Our main concern, though, is that many far smaller and less-significant but critically-important schemes such as BML2 would suffer as a result. Alas, this seems to be the way of Government.

 

Interestingly, last year, one of Labour’s key figures said of the Sussex project: “Wish we had done it when we had the chance” – and went on to explain the difficulties: “The problem is quite simple – getting the DfT interested in creating extra capacity on the network and finding ministers who are prepared to take on received wisdom. The other problem at the moment is that most of the department’s interest is in large capital projects like Crossrail and HS2.”
 
He added: “Interestingly our transport team are having a re-think about the HS2 project because it is eating up vast chunks of capital that could be spread around smaller projects with broader benefits.”

 

It is clear that there is much which needs to be done to increase both train and passenger capacity on Britain’s railways as the current trend – and in spite of the lengthy recession – is one of ever-rising demand.

 

Let’s be clear, the concept of a new railway providing superior connections between the Midlands, the North and Scotland with the rest of Europe is not a bad idea, but we worry that it hasn’t been properly thought through. For instance, having two high speed lines terminating at separate London termini (St Pancras and Euston) and with only a single-line connection seems illogical. Surely, HS2 should be a flawless continuation of HS1 through to the rest of the UK, otherwise any high-speed advantage will be negated. Other high speed trains from both directions could still terminate in London, but we feel that HS2 could, and should, do far more than is currently envisaged.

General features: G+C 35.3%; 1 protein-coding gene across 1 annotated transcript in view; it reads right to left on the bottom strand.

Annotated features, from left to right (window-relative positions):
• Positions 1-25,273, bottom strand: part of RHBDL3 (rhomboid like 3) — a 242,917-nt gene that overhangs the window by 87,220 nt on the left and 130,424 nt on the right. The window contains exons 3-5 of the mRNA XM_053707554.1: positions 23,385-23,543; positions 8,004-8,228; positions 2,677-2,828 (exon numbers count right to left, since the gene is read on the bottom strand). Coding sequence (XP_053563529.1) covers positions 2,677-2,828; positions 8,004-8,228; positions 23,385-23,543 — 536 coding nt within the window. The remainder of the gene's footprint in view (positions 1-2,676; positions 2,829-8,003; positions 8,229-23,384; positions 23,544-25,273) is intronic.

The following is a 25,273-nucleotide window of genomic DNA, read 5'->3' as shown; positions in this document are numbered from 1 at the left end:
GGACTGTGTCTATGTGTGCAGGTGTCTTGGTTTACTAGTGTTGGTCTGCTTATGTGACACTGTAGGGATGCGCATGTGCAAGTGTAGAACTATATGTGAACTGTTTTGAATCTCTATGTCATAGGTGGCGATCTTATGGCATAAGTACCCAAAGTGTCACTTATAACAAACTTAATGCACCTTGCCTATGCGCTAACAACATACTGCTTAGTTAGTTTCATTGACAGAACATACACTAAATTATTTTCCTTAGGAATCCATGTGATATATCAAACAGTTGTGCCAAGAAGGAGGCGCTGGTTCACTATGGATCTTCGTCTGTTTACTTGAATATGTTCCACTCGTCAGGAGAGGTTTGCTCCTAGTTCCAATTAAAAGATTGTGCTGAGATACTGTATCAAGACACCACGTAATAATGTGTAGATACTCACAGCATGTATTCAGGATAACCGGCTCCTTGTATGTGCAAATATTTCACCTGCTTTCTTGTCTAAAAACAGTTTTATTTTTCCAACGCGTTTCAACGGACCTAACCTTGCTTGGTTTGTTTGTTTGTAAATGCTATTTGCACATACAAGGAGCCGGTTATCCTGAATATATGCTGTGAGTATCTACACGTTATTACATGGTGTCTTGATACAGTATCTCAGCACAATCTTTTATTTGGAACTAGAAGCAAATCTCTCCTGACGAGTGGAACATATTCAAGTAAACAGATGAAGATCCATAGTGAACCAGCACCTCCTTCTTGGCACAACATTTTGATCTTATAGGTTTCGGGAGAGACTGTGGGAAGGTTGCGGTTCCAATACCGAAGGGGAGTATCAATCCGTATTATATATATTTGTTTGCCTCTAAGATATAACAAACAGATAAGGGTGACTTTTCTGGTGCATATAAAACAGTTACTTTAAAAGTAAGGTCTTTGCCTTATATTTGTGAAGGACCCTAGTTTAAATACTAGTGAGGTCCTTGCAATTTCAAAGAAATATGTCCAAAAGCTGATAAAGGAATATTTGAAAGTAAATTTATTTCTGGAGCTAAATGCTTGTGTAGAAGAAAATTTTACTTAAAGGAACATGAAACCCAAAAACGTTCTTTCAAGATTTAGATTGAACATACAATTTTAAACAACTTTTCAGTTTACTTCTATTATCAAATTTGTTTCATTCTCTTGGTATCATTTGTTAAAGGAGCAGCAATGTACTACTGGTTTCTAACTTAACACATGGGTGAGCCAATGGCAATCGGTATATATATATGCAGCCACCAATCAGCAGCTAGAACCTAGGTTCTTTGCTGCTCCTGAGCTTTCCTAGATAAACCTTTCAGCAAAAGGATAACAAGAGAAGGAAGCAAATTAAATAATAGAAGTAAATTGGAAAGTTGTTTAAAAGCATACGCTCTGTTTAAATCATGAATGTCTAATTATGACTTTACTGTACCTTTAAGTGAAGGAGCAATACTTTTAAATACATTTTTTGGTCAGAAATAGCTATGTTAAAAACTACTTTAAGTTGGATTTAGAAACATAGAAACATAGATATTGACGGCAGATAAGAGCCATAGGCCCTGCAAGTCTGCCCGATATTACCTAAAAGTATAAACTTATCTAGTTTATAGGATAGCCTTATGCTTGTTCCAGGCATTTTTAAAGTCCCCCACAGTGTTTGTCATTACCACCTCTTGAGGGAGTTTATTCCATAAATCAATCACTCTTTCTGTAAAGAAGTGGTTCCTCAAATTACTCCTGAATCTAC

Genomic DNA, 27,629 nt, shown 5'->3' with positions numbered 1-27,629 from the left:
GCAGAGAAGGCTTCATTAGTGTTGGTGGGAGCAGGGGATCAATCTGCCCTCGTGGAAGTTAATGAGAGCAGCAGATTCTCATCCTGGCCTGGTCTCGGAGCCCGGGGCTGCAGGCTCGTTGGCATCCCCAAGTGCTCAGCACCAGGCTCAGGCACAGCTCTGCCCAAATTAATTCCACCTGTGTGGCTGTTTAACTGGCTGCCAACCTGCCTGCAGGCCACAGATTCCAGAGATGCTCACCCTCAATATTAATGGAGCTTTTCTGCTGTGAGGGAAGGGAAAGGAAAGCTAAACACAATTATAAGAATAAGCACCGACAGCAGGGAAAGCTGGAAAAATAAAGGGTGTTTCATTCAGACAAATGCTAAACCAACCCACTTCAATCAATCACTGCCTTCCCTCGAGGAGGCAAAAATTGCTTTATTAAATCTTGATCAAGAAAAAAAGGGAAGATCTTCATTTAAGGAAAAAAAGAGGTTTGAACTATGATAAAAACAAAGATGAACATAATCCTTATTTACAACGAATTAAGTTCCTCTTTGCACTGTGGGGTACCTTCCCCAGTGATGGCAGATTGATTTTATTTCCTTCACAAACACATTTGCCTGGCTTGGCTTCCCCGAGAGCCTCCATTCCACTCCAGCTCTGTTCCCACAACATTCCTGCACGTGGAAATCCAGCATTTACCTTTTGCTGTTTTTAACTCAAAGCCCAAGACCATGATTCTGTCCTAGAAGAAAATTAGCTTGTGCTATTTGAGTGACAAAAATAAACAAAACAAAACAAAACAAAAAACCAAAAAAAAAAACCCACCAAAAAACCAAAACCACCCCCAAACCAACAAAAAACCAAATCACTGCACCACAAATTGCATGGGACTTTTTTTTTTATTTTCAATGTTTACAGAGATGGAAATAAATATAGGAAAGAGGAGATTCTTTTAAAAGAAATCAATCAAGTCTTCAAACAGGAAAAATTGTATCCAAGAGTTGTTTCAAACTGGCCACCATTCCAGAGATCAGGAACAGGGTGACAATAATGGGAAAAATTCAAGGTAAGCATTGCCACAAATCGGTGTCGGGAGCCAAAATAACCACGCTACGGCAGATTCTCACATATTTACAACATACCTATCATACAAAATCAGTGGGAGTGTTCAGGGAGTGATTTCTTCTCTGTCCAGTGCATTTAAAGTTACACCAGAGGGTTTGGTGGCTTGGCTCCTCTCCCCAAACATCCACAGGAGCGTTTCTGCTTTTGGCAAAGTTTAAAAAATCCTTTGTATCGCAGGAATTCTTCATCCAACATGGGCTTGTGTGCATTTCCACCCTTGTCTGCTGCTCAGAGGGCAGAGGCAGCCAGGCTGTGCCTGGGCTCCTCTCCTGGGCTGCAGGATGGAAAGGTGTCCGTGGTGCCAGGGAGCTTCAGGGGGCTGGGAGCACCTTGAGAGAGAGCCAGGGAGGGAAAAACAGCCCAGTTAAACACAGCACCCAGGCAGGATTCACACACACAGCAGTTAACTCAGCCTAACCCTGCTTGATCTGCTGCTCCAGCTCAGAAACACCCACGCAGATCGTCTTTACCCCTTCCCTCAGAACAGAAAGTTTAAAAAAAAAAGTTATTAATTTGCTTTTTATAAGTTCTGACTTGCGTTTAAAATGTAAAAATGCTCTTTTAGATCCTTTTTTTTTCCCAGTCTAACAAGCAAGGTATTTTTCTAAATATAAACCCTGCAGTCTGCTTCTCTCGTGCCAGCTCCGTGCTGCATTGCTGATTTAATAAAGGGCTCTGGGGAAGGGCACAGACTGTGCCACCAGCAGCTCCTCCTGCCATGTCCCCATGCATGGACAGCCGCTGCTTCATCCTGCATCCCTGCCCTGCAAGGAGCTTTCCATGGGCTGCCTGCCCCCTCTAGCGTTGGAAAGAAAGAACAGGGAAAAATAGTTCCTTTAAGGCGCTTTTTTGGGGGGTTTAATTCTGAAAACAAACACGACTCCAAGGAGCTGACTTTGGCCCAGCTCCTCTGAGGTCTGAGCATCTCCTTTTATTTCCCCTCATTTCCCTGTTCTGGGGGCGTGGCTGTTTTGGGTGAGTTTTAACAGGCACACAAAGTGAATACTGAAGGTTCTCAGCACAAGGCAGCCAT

BML2’s budget is a tiny fraction of the alarming costs now being quoted for the current design of HS2 and the Government must not allow the urgent needs of the conventional railway and its everyday patrons to suffer as a consequence.

 

Finally, we are reminded of an eloquent comment from Lord Bassam to RAIL magazine in 2011: “In the dash for enormously expensive high-speed lines, I don’t believe the Government can afford to ignore the pressing needs of commuters who drive our economy, as well as the millions of other passengers who use the increasingly overcrowded Brighton Line.”

 

 

 

 

Network Rail looking more closely at BML2

Degraded Uckfield branchline

 

Transformation of the degraded Uckfield branch into Brighton Main Line 2 is long overdue

 

Increasing rail’s capacity between London and the South Coast is becoming more urgent than even a few years ago when Network Rail delivered its Route Utilisation Study for Sussex (2010).